Turning Disaster into Book Success

book marketing Dec 29, 2020

This disaster to success story happened almost 19 years ago in January 2002. However, the lessons learned are as apt today as they were then.

It happened while attending the National Speaker’s Association Workshop in Hawaii.

During the lunchtime break, I took advantage of the free time to call my home office and check-in for messages. Tucked in between the regular sales calls on the answering machine was a devastating and soul-destroying piece of information.

After listening to the message, not once, not twice, but three times, I let out a piercing blood-curdling scream.

What was the reason for my savage-like reaction?

My publisher, IDG, now Wiley, had made a hasty and thoughtless decision to put my recently completed and edited manuscript of “Meeting & Event Planning for Dummies” on indefinite hold just as it was scheduled to go to press.

The reason for this impulsive decision, the horrific 9/11 incident, and the aftermath reactions. They believed meetings and events were dead, and as a result, the book was redundant.

Once my anger and frustration were under some semblance of control, in other words, I’d stopped crying and feeling sorry for myself, I set out on a mission to determine what I could do to rectify the situation.

Since many of my speaker colleagues were also authors with many years of experience working with traditional publishers, my first step was to seek their advice and counsel.

From those varied conversations, two concrete options developed. First, to rewrite and self-publish my work, or second, to wait 18 months until the publisher’s copyright would transfer to me.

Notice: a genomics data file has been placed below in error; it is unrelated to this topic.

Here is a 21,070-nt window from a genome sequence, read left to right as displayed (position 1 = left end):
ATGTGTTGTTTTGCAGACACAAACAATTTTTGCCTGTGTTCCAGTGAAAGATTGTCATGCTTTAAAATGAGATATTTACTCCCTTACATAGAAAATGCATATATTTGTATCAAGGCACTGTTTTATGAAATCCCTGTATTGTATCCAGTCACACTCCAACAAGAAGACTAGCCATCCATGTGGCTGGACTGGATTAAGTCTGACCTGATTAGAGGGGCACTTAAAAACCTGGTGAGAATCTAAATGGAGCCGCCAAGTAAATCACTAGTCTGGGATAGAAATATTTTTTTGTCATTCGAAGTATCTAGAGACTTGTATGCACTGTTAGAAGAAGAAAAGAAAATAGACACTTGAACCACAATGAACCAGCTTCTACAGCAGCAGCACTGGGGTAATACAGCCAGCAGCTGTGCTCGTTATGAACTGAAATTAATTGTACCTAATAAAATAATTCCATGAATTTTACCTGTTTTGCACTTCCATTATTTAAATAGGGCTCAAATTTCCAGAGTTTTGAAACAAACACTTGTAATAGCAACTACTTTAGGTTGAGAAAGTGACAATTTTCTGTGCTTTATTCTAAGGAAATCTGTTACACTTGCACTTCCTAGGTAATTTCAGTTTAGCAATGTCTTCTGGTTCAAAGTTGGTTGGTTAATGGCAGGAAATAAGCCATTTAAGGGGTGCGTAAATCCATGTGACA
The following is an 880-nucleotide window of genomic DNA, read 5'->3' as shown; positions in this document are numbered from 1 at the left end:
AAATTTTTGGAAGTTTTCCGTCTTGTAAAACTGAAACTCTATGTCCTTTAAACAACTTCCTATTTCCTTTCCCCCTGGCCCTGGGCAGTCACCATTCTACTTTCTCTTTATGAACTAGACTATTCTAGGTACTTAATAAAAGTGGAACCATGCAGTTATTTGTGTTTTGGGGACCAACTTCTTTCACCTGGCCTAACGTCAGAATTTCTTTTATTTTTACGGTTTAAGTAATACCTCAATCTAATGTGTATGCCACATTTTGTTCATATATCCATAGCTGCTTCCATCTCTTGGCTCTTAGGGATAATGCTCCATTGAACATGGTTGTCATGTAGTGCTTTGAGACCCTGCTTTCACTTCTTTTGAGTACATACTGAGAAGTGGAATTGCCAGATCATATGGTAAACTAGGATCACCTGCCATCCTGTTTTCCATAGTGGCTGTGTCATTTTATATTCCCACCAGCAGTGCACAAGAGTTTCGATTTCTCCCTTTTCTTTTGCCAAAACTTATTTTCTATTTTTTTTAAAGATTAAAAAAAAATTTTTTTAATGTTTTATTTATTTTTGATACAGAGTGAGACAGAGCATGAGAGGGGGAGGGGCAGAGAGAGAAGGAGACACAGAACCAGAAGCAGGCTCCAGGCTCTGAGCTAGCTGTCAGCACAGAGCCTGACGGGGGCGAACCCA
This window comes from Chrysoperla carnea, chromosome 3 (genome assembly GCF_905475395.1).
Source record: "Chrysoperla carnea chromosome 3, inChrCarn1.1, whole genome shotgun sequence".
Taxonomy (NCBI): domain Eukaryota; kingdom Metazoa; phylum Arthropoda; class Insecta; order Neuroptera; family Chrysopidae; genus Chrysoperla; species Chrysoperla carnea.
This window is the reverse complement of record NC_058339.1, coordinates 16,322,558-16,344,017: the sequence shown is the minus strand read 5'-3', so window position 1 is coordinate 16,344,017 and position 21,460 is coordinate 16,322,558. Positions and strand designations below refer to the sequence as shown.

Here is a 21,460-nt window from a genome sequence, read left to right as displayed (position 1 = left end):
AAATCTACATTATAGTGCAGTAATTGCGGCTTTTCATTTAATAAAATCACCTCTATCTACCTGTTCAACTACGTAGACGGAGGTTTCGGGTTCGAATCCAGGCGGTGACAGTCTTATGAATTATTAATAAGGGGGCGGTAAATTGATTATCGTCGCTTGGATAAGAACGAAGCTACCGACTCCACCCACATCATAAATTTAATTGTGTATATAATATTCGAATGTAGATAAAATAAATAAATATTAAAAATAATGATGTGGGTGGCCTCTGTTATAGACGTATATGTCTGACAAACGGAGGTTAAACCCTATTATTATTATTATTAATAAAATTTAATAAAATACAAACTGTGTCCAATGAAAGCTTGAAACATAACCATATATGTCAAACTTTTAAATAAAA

Since neither option appealed to me, I decided to take on Goliath myself and prove the publisher wrong.

Over the next several months I researched the meetings and events industry to gather enough facts and figures to prove my case — that the industry was alive and well and would flourish for many more years.

In the process, I was fortunate to find an advocate at the publisher who coached me as to the best approach. She agreed to be my mouthpiece to the sales team, whom I needed to convince with my argument to allow the book to go to press.

My plan worked. With the factual information I managed to pull together, the sales team quickly realized that meetings and events were blossoming around the globe.

Nine months later the book found its way to the bookstore shelves. And, seventeen years later, it has been translated into several languages, and is used as a textbook at several colleges that teach meeting and event management.

The best part is that twice a year I receive a juicy royalty payment.

The moral of this story is to never feel you lack the power when it comes to dealing with the “big boys.” Like David, you can slay Goliath!